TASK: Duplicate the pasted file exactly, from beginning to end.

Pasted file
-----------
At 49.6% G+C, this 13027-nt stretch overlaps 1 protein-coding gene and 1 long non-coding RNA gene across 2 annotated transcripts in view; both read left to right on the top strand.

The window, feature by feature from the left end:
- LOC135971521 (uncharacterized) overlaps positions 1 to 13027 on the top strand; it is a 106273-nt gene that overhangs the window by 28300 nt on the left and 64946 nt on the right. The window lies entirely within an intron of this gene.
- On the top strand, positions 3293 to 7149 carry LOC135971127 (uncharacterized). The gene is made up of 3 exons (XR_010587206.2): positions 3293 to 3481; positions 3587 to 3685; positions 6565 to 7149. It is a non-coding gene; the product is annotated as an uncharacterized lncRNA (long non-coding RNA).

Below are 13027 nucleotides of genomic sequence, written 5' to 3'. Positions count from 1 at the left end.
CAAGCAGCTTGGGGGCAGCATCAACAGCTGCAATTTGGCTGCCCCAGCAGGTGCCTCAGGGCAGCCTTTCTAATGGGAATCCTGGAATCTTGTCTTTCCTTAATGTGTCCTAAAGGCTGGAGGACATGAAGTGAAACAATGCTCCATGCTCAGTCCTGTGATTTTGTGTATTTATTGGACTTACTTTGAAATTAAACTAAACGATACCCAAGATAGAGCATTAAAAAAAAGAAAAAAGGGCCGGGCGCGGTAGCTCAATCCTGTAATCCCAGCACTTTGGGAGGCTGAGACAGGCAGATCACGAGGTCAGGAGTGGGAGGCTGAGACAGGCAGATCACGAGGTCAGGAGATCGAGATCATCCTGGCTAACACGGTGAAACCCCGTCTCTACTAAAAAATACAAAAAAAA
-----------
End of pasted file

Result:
At 49.6% G+C, this 13027-nt stretch overlaps 1 protein-coding gene and 1 long non-coding RNA gene across 2 annotated transcripts in view; both read left to right on the top strand.

The window, feature by feature from the left end:
- LOC135971521 (uncharacterized) overlaps positions 1 to 13027 on the top strand; it is a 106273-nt gene that overhangs the window by 28300 nt on the left and 64946 nt on the right. The window lies entirely within an intron of this gene.
- On the top strand, positions 3293 to 7149 carry LOC135971127 (uncharacterized). The gene is made up of 3 exons (XR_010587206.2): positions 3293 to 3481; positions 3587 to 3685; positions 6565 to 7149. It is a non-coding gene; the product is annotated as an uncharacterized lncRNA (long non-coding RNA).

Below are 13027 nucleotides of genomic sequence, written 5' to 3'. Positions count from 1 at the left end.
CAAGCAGCTTGGGGGCAGCATCAACAGCTGCAATTTGGCTGCCCCAGCAGGTGCCTCAGGGCAGCCTTTCTAATGGGAATCCTGGAATCTTGTCTTTCCTTAATGTGTCCTAAAGGCTGGAGGACATGAAGTGAAACAATGCTCCATGCTCAGTCCTGTGATTTTGTGTATTTATTGGACTTACTTTGAAATTAAACTAAACGATACCCAAGATAGAGCATTAAAAAAAAGAAAAAAGGGCCGGGCGCGGTAGCTCAATCCTGTAATCCCAGCACTTTGGGAGGCTGAGACAGGCAGATCACGAGGTCAGGAGTGGGAGGCTGAGACAGGCAGATCACGAGGTCAGGAGATCGAGATCATCCTGGCTAACACGGTGAAACCCCGTCTCTACTAAAAAATACAAAAAAAA